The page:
Throughout my years here in Earth, I have learnt the importance of having great, loving friends. Friends, who share you dreams and passions, challenging them and encouraging them; who admire who you are and who you are becoming; Friends, that know how to have a fun time.
A few years ago, when I was about eighteen, I travelled around India with my father and his best friend who was from Canada (Calgary, represent!). Our journey there was to visit and encourage churches to keep up the good fight. Actually, it felt a lot like what Paul and Silas, and a few others did in Acts. My fathers friend encouraged me with one of the fragrances of his life’s message, which was simply to be intentional about surrounding myself with a few, faithful forgiving friends. I remember replying by telling him he was like a book I hadn’t read yet – but the blurb sounded really interesting. I drilled him with questions about faith and life and fellowship with the church – and the world, like, ‘how do you create a meaningful life, that is inspiring, encouraging and builds a legacy?’ Part of his answers extended around the idea that we need to be intentional about doing life with others, just as the disciples did during their earthly time with Jesus, and beyond that.
Friendship is not only a good idea, it’s the promise of a better, more fruitful world and church. It promotes peace and unity is its outpouring. A possibility of kindness and freedom and truth, rather than deceit and failure and war. It has the power to withstand things, it is supportive, and when it’s done right, it’s empowering. Friends point you towards a brighter future, a healthier you and a happier existence. Surrounding yourself with a Few Faithful Forgiving Friends, means you walk into relationship where there is no needy things among you. Friends that stick by you, sharpen you, point you towards the Father and forgive you when you fail to meant those goals. Friends that share in the inheritance of the Holy People in the Kingdom of Light (Col 1: 9-12). They call out the best in you, by challenging the worst.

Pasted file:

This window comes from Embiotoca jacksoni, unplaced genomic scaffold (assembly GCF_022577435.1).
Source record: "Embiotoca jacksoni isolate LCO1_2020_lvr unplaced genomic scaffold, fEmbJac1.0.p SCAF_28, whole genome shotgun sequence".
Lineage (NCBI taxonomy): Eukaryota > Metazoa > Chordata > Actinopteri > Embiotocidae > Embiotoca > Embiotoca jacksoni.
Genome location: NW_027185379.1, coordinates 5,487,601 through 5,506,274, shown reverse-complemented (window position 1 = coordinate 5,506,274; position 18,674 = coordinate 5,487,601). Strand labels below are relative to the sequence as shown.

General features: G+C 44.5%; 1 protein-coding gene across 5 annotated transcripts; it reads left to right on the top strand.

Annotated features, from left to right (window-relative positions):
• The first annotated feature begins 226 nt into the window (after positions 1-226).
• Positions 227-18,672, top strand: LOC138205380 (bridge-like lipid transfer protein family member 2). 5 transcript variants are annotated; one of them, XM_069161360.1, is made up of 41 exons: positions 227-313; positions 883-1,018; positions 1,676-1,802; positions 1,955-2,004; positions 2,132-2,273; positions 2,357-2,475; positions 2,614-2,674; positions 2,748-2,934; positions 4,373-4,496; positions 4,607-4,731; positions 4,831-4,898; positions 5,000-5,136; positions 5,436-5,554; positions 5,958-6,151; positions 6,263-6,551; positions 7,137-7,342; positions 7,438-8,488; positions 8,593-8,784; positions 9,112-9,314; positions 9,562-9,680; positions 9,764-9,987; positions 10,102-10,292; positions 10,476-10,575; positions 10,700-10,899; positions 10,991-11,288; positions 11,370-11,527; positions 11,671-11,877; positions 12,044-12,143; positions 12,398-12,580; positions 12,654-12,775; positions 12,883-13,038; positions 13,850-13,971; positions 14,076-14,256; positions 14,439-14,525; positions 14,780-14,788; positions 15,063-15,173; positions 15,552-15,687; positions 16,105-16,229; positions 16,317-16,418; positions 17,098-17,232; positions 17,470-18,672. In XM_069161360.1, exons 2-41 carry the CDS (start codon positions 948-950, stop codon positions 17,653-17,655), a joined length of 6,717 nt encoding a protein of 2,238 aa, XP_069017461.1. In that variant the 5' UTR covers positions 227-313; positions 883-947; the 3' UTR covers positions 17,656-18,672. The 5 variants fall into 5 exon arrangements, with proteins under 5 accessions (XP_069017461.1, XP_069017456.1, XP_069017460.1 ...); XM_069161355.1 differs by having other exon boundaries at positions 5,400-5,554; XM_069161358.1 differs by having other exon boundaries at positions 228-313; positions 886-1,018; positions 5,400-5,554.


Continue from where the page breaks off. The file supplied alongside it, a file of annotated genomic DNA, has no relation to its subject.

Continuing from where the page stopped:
I was 20 when I first picked up Bob Goff’s book, LoveDoes. It inspired me, among many things, to work towards establishing friendships that are meaningful, intentional and filled with unconditional love. He puts it like this;
“Being engaged is a way of doing life, a way of living and loving. It’s about going to extremes and expressing the bright hope that life offers us, a hope that makes us brave and expels darkness with light. That’s what I want my life to be all about – full of abandon, whimsy, and in love.” – Bob Goff
One of my life ambitions now is to become friends with Bob.
But it doesn’t start there. It starts right now, in the living room of my best friend’s new crib. Friends who I’ve journeyed with since we were children. Friends who have championed me, forgiven me, and inspired me to continue fighting for what I believe in. They are faithful friends that pursue the good things in me.
It starts here with my housemates, sharing life stories in order that we might catch a glimpse of the wonderful joy in life and be welcomed into share it.
It starts right now in the decisions you make when interacting with strangers. When we chose to simply be friends without an agenda. When we are engaging and connecting; by being present and making the decision to simply, do it. It creates positive change, and I believe the world is hungry for it.
“All the believers were one in heart and mind. No one claimed that any of their possessions were their own, but they shared everything they had. With great power the apostles continued to testify to the resurrection of the Lord Jesus. And God’s grace was so powerfully at work in them all, that there were no needy persons among them.” – Acts 4:32-34
So today marks the start of something new – A life lived with intention. The early church got it, they so lived in fellowship that there was no one among them who needed something. And it probably wasn’t only physical needs.
Just as Paul said, “Therefore as Gods chosen people, holy and dearly loved, clothe yourselves with compassion, kindness, humility, gentleness and patience. Bear with each other and forgive one another if any of you have grievance against someone. Forgive, as the Lord forgave you. And over all these virtues put on love, which binds them all together in perfect unity.”
And all it takes, is
Just a Few Faithful Forgiving Friends.